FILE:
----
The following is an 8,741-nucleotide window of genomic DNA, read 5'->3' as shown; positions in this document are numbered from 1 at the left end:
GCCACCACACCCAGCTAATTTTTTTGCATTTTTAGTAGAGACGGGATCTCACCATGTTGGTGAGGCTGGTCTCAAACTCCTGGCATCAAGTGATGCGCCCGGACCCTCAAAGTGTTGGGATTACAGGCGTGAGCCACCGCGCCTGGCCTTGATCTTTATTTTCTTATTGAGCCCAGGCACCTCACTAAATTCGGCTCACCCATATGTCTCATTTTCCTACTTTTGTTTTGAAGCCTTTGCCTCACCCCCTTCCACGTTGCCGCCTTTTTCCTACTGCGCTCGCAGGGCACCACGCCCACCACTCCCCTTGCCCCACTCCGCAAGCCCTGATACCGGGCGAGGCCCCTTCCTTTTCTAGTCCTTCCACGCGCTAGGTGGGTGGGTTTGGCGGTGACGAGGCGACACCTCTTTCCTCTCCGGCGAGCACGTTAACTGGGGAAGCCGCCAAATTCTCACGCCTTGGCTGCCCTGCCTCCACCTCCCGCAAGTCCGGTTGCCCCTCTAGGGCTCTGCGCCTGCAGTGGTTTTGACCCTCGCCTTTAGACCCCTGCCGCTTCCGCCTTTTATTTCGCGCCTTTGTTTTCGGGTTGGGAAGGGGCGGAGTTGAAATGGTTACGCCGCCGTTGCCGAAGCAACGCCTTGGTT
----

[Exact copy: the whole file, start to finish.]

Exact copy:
The following is an 8,741-nucleotide window of genomic DNA, read 5'->3' as shown; positions in this document are numbered from 1 at the left end:
GCCACCACACCCAGCTAATTTTTTTGCATTTTTAGTAGAGACGGGATCTCACCATGTTGGTGAGGCTGGTCTCAAACTCCTGGCATCAAGTGATGCGCCCGGACCCTCAAAGTGTTGGGATTACAGGCGTGAGCCACCGCGCCTGGCCTTGATCTTTATTTTCTTATTGAGCCCAGGCACCTCACTAAATTCGGCTCACCCATATGTCTCATTTTCCTACTTTTGTTTTGAAGCCTTTGCCTCACCCCCTTCCACGTTGCCGCCTTTTTCCTACTGCGCTCGCAGGGCACCACGCCCACCACTCCCCTTGCCCCACTCCGCAAGCCCTGATACCGGGCGAGGCCCCTTCCTTTTCTAGTCCTTCCACGCGCTAGGTGGGTGGGTTTGGCGGTGACGAGGCGACACCTCTTTCCTCTCCGGCGAGCACGTTAACTGGGGAAGCCGCCAAATTCTCACGCCTTGGCTGCCCTGCCTCCACCTCCCGCAAGTCCGGTTGCCCCTCTAGGGCTCTGCGCCTGCAGTGGTTTTGACCCTCGCCTTTAGACCCCTGCCGCTTCCGCCTTTTATTTCGCGCCTTTGTTTTCGGGTTGGGAAGGGGCGGAGTTGAAATGGTTACGCCGCCGTTGCCGAAGCAACGCCTTGGTT